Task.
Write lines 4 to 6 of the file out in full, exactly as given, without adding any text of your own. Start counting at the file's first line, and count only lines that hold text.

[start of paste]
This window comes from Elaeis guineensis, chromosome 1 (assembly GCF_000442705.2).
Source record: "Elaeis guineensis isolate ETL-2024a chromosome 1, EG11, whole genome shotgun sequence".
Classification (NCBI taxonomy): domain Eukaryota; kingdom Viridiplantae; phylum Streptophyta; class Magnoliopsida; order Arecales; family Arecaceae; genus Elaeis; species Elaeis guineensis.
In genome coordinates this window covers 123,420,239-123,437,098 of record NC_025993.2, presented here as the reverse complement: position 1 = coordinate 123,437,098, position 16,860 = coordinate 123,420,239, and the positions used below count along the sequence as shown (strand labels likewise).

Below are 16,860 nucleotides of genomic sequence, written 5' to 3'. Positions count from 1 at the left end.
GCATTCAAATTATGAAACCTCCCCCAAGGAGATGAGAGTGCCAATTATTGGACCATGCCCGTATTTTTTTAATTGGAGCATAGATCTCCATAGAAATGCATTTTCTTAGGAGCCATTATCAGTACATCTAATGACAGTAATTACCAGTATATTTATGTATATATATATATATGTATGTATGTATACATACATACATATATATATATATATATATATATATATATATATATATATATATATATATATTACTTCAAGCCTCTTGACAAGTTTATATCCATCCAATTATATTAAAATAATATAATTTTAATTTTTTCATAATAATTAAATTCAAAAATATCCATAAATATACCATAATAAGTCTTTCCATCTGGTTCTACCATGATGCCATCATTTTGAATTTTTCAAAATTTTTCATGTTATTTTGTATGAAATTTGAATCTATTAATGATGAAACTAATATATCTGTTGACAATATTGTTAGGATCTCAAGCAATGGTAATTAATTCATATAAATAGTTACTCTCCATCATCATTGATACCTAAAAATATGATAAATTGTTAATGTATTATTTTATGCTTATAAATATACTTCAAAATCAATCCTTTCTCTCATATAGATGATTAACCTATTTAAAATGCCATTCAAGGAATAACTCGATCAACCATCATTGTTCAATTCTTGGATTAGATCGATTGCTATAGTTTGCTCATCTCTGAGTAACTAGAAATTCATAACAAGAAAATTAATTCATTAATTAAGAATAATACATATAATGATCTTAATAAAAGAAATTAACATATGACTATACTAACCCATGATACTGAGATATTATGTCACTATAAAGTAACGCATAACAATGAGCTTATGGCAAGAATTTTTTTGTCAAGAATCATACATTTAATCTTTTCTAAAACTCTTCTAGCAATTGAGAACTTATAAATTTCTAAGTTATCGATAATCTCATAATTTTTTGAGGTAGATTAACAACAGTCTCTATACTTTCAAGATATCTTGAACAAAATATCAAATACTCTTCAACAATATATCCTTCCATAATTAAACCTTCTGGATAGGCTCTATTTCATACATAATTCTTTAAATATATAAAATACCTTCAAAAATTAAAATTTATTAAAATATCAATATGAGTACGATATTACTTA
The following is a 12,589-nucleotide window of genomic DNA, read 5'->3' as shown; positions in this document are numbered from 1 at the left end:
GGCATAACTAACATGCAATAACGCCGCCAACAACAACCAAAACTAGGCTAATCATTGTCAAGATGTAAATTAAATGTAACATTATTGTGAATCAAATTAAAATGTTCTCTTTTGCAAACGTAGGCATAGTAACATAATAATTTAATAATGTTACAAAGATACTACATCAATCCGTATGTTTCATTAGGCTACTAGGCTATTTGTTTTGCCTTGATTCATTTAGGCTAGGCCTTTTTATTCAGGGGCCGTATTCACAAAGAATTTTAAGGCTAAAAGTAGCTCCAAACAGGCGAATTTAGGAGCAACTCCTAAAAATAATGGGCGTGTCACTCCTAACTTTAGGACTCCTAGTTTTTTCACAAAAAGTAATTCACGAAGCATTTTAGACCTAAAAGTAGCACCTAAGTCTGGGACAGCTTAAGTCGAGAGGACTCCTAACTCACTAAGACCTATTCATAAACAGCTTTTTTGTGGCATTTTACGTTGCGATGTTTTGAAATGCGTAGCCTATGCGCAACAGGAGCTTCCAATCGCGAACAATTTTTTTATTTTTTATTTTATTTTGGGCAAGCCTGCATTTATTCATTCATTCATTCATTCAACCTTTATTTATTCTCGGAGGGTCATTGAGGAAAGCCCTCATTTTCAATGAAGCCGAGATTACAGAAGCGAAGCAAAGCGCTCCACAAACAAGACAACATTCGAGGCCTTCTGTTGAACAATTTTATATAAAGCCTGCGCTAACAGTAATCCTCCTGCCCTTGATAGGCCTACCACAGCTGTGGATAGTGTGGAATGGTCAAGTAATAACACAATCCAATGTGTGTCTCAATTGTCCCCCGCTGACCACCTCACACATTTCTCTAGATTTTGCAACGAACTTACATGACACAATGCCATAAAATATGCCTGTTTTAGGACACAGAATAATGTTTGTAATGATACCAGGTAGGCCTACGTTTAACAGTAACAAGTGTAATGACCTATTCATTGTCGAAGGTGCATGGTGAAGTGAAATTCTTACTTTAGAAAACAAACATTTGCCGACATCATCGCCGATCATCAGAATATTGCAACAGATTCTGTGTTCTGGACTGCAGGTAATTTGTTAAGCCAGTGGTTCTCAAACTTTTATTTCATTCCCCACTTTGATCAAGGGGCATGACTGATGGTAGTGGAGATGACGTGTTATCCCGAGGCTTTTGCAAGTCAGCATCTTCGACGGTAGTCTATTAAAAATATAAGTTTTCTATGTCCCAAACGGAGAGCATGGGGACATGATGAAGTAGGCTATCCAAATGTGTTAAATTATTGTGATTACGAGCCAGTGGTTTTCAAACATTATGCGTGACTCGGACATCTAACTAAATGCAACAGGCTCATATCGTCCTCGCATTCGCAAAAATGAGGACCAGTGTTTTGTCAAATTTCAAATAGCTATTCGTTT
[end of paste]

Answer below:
In genome coordinates this window covers 123,420,239-123,437,098 of record NC_025993.2, presented here as the reverse complement: position 1 = coordinate 123,437,098, position 16,860 = coordinate 123,420,239, and the positions used below count along the sequence as shown (strand labels likewise).

Below are 16,860 nucleotides of genomic sequence, written 5' to 3'. Positions count from 1 at the left end.
GCATTCAAATTATGAAACCTCCCCCAAGGAGATGAGAGTGCCAATTATTGGACCATGCCCGTATTTTTTTAATTGGAGCATAGATCTCCATAGAAATGCATTTTCTTAGGAGCCATTATCAGTACATCTAATGACAGTAATTACCAGTATATTTATGTATATATATATATATGTATGTATGTATACATACATACATATATATATATATATATATATATATATATATATATATATATATATATATATTACTTCAAGCCTCTTGACAAGTTTATATCCATCCAATTATATTAAAATAATATAATTTTAATTTTTTCATAATAATTAAATTCAAAAATATCCATAAATATACCATAATAAGTCTTTCCATCTGGTTCTACCATGATGCCATCATTTTGAATTTTTCAAAATTTTTCATGTTATTTTGTATGAAATTTGAATCTATTAATGATGAAACTAATATATCTGTTGACAATATTGTTAGGATCTCAAGCAATGGTAATTAATTCATATAAATAGTTACTCTCCATCATCATTGATACCTAAAAATATGATAAATTGTTAATGTATTATTTTATGCTTATAAATATACTTCAAAATCAATCCTTTCTCTCATATAGATGATTAACCTATTTAAAATGCCATTCAAGGAATAACTCGATCAACCATCATTGTTCAATTCTTGGATTAGATCGATTGCTATAGTTTGCTCATCTCTGAGTAACTAGAAATTCATAACAAGAAAATTAATTCATTAATTAAGAATAATACATATAATGATCTTAATAAAAGAAATTAACATATGACTATACTAACCCATGATACTGAGATATTATGTCACTATAAAGTAACGCATAACAATGAGCTTATGGCAAGAATTTTTTTGTCAAGAATCATACATTTAATCTTTTCTAAAACTCTTCTAGCAATTGAGAACTTATAAATTTCTAAGTTATCGATAATCTCATAATTTTTTGAGGTAGATTAACAACAGTCTCTATACTTTCAAGATATCTTGAACAAAATATCAAATACTCTTCAACAATATATCCTTCCATAATTAAACCTTCTGGATAGGCTCTATTTCATACATAATTCTTTAAATATATAAAATACCTTCAAAAATTAAAATTTATTAAAATATCAATATGAGTACGATATTACTTA